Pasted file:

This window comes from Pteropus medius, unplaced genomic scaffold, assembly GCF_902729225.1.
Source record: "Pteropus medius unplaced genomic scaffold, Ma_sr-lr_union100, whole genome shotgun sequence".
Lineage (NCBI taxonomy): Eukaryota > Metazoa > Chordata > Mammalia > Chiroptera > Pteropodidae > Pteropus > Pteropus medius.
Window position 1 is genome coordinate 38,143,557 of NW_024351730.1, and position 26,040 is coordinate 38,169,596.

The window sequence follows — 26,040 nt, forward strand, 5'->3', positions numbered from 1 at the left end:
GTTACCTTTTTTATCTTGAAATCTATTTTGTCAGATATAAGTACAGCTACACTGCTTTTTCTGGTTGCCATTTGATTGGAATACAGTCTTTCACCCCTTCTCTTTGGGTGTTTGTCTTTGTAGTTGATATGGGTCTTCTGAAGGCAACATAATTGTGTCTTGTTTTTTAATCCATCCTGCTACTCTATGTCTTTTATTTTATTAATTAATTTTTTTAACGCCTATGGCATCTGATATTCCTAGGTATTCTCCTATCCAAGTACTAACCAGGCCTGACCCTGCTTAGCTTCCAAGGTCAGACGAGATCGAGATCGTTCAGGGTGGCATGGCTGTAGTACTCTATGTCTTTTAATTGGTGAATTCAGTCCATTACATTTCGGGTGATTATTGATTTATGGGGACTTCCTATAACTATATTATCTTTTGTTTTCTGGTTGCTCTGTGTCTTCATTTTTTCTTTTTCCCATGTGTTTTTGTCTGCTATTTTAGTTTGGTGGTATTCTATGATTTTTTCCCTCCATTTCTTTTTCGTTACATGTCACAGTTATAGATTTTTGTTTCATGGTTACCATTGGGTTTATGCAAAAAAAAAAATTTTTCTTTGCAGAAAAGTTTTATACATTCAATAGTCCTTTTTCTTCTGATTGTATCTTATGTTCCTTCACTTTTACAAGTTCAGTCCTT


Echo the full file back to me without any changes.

This window comes from Pteropus medius, unplaced genomic scaffold, assembly GCF_902729225.1.
Source record: "Pteropus medius unplaced genomic scaffold, Ma_sr-lr_union100, whole genome shotgun sequence".
Lineage (NCBI taxonomy): Eukaryota > Metazoa > Chordata > Mammalia > Chiroptera > Pteropodidae > Pteropus > Pteropus medius.
Window position 1 is genome coordinate 38,143,557 of NW_024351730.1, and position 26,040 is coordinate 38,169,596.

The window sequence follows — 26,040 nt, forward strand, 5'->3', positions numbered from 1 at the left end:
GTTACCTTTTTTATCTTGAAATCTATTTTGTCAGATATAAGTACAGCTACACTGCTTTTTCTGGTTGCCATTTGATTGGAATACAGTCTTTCACCCCTTCTCTTTGGGTGTTTGTCTTTGTAGTTGATATGGGTCTTCTGAAGGCAACATAATTGTGTCTTGTTTTTTAATCCATCCTGCTACTCTATGTCTTTTATTTTATTAATTAATTTTTTTAACGCCTATGGCATCTGATATTCCTAGGTATTCTCCTATCCAAGTACTAACCAGGCCTGACCCTGCTTAGCTTCCAAGGTCAGACGAGATCGAGATCGTTCAGGGTGGCATGGCTGTAGTACTCTATGTCTTTTAATTGGTGAATTCAGTCCATTACATTTCGGGTGATTATTGATTTATGGGGACTTCCTATAACTATATTATCTTTTGTTTTCTGGTTGCTCTGTGTCTTCATTTTTTCTTTTTCCCATGTGTTTTTGTCTGCTATTTTAGTTTGGTGGTATTCTATGATTTTTTCCCTCCATTTCTTTTTCGTTACATGTCACAGTTATAGATTTTTGTTTCATGGTTACCATTGGGTTTATGCAAAAAAAAAAATTTTTCTTTGCAGAAAAGTTTTATACATTCAATAGTCCTTTTTCTTCTGATTGTATCTTATGTTCCTTCACTTTTACAAGTTCAGTCCTT